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Review: THE MAGIC FLUTE, Arcola Theatre

Review: THE MAGIC FLUTE, Arcola Theatre

A fresh take on the Mozart classic as part of the Grimeborn festival.

Review: THE MAGIC FLUTE, Arcola Theatre The stated goal of an opera festival such as the Arcola's Grimeborn is to put a new spin on the classics in order to introduce them to new audiences, and in this respect The Magic Flute seems to pose more adaptational challenges than most.

Mozart's elaborately plotted Singspiel concerning Prince Tamino's fish-out-of-water immersion in a fantasy land of seductive Egyptian cults, demons, and vengeful queens resists straightforward transferral to a modern setting, but this is what Opera Alegría has attempted.

Tamino (sung emotively by Peter Martin) is now a financial services worker who has somehow found himself in a theatre, caught between the machinations of eccentric director Sarastro (Alistair Sutherland) and the Queen of the Night (Fae Evelyn), now an ageing diva.

This setting lends itself to some fun metatheatrical touches (the dialogue of Papageno the birdcatcher-turned-theatre technician who "only came to do the lights", played with subtle comic timing by René Bloice-Sanders, is a particular highlight for this), but on the whole the production never fully commits to adapting Mozart's plot to a modern context.

Certain plot elements, such as the source of the tension between Sarastro and the Queen of the Night or how Sarastro's cult have managed so quickly to seduce Tamino and his love interest Pamina, can plausibly remain mysterious in the original fantasy setting, but feel incongruous when left unexplained in an otherwise ordinary modern workplace.

Nonetheless, in specific episodes, the libretto (newly translated by Lindsay Bramley) is inventive in its fresh interpretations of the source material. While some jokes fall flat (a reference to the "your next job could be in cyber" campaign feels particularly tired), most of the time Bramley manages to breathe new life into certain sections of the opera whose satirical flavour is sometimes overlooked. Sarastro's scenes with his cult of trainee priests, for example, are memorably transformed into takedowns of the particular breed of theatre professional who is likely to humiliate a newcomer for not having read enough critical theory.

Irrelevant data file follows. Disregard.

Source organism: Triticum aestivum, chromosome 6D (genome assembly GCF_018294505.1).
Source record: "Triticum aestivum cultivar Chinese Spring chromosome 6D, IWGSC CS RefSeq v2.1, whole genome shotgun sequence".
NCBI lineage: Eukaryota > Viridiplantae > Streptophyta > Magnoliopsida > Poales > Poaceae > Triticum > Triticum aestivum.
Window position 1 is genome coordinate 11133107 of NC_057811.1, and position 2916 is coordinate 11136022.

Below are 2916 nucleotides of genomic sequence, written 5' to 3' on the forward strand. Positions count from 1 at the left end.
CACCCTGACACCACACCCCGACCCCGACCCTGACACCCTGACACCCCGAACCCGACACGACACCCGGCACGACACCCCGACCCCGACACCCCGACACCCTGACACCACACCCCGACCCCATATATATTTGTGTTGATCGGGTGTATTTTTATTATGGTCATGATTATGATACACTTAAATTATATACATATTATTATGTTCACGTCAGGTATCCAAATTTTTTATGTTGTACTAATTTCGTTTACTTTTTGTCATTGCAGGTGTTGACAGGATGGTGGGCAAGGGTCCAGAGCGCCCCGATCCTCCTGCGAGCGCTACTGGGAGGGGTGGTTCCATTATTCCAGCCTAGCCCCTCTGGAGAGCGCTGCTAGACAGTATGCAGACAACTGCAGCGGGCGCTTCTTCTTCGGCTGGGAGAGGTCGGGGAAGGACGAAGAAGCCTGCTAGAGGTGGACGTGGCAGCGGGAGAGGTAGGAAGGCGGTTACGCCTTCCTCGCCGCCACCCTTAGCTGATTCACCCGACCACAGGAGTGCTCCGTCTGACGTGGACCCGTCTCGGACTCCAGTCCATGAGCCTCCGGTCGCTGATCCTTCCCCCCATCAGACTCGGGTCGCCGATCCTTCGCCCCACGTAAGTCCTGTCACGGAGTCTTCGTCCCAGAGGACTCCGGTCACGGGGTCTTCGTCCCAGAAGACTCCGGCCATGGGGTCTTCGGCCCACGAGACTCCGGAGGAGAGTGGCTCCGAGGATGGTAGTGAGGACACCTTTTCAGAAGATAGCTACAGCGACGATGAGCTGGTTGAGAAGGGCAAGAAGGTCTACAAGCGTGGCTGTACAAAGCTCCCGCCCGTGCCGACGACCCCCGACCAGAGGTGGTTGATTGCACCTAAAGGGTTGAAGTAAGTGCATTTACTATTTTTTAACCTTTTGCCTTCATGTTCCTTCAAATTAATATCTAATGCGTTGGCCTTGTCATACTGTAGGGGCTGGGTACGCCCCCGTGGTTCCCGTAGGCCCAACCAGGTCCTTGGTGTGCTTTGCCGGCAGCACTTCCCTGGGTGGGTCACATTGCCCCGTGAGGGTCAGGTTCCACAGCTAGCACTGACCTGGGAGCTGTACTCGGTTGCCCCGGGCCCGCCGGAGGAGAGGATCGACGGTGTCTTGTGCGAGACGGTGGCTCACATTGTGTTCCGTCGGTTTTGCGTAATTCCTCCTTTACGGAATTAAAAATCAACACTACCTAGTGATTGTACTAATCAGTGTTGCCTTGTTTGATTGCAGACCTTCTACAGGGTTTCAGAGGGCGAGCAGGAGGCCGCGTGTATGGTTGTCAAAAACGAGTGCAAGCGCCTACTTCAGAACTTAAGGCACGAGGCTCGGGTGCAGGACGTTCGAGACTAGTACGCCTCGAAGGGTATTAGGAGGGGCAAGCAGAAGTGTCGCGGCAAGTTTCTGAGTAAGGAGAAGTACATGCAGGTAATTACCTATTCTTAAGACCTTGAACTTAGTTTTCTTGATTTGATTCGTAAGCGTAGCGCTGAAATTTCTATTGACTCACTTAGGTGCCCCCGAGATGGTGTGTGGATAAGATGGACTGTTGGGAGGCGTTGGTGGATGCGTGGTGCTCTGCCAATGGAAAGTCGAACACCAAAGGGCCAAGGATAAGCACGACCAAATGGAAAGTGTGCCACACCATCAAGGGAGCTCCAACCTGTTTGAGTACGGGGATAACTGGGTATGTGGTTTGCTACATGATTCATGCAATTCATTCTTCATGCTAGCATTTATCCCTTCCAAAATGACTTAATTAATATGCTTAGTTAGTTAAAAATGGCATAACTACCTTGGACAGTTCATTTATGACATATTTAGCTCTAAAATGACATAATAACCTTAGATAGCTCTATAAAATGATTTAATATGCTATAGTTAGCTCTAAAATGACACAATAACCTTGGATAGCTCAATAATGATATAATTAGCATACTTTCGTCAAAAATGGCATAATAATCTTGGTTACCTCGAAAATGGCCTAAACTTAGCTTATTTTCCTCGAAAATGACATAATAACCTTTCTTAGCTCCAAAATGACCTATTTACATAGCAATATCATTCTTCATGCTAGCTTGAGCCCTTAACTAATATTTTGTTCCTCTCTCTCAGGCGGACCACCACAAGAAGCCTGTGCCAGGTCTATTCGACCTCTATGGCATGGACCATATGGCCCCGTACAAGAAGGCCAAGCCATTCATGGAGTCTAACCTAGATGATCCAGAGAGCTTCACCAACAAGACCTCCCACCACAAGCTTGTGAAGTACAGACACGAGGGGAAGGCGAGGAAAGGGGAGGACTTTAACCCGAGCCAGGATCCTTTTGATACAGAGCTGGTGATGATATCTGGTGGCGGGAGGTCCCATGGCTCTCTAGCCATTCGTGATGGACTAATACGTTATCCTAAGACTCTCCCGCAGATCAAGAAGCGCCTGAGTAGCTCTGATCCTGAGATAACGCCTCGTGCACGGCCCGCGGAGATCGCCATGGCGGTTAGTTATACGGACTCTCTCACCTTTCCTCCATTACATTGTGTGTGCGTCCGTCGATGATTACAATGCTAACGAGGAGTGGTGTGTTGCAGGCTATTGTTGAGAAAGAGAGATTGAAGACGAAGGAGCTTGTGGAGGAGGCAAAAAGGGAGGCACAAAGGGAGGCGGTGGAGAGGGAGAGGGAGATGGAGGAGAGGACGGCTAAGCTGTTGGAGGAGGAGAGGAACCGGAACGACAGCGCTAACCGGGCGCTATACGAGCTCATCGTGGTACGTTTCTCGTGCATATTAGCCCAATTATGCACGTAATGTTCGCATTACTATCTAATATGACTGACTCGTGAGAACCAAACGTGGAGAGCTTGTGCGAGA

Elsewhere, there is a pleasing LGBTQ+ twist in Papageno's plotline, which feels fresh while also drawing our attention to the themes of self-revelation through romantic love present in the original.

The Magic Flute is often referred to - either with praise or derision - as a wonderfully silly beginners' guide to opera, and Opera Alegría embraces this in respect to its' production values. The makeshift aesthetic of the props, which include a Lunar New Year-esque dragon puppet relentlessly pursuing Tamino in the opening scene and flapping wads of sheet music depicting Papageno's 'birds', seems a perfect fit for the playfulness of Mozart's score (ably accompanied in this production by a solo pianist).

Bramley's translation leans in to the original libretto's more ridiculous moments, and the cast, especially Bloice-Sanders and the Three Ladies (now theatre cleaning staff played by Caroline Carragher, Anna Prowse, and Frances Stafford), play its most hyperbolic moments with a knowing deadpan.

Where this new translation fails, though, may be in its more profound moments. The original's philosophical undertones are a complex blend of Masonic references, religious influences, and the Enlightenment-era pursuit of spiritual emancipation and self-improvement. Rather than attempt to adapt any of those themes, this production clumsily attempts revelation about the value of art. The result is a vague conclusion surrounding how everyone (even Tamino) can find their place in the theatre and how art can set one free, which feels especially unearned given the abruptness and unexplained nature of Tamino and Pamina's conversion to Sarastro's dramatic cult.

While the theatrical setting is an inventive choice, its implications for the wider themes of The Magic Flute are not always followed through.

Though an imperfect adaptation, Opera Alegría is nonetheless memorable, and functions as a fine introduction into how Mozart's operas can be by turns silly, satirical and somewhat philosophical, and is thus is an enjoyable and accessible way into the classic 'beginners' opera'.

The Magic Flute is at the Arcola Theatre until 20 August

Photo credit : Zak Kilby

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